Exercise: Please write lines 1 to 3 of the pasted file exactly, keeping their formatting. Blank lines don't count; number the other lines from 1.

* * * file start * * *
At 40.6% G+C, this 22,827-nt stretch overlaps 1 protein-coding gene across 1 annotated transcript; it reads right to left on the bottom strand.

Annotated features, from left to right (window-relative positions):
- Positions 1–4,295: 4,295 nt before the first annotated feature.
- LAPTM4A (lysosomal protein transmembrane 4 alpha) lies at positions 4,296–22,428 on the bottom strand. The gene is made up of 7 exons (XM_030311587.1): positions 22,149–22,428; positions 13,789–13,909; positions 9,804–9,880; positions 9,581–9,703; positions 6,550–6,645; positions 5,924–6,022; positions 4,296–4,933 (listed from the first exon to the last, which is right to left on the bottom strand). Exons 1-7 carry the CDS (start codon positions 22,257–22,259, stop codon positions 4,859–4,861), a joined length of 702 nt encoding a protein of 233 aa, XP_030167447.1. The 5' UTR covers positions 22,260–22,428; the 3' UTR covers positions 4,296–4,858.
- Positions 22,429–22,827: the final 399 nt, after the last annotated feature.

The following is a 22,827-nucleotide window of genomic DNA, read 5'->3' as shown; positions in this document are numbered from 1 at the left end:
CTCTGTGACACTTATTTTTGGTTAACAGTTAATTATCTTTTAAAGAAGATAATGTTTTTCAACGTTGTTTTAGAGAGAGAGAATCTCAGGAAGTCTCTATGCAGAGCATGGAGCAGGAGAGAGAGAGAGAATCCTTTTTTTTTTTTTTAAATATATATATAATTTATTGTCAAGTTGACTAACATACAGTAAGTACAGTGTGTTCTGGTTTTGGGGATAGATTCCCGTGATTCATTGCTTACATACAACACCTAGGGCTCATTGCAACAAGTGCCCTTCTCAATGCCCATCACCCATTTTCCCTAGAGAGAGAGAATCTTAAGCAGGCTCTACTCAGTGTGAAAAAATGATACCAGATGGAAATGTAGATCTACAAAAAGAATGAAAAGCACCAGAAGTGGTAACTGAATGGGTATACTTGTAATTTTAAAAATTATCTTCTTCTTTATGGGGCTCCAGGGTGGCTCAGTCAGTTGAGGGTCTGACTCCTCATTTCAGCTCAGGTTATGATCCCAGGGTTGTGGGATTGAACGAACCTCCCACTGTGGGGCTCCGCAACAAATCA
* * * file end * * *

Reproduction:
At 40.6% G+C, this 22,827-nt stretch overlaps 1 protein-coding gene across 1 annotated transcript; it reads right to left on the bottom strand.

Annotated features, from left to right (window-relative positions):
- Positions 1–4,295: 4,295 nt before the first annotated feature.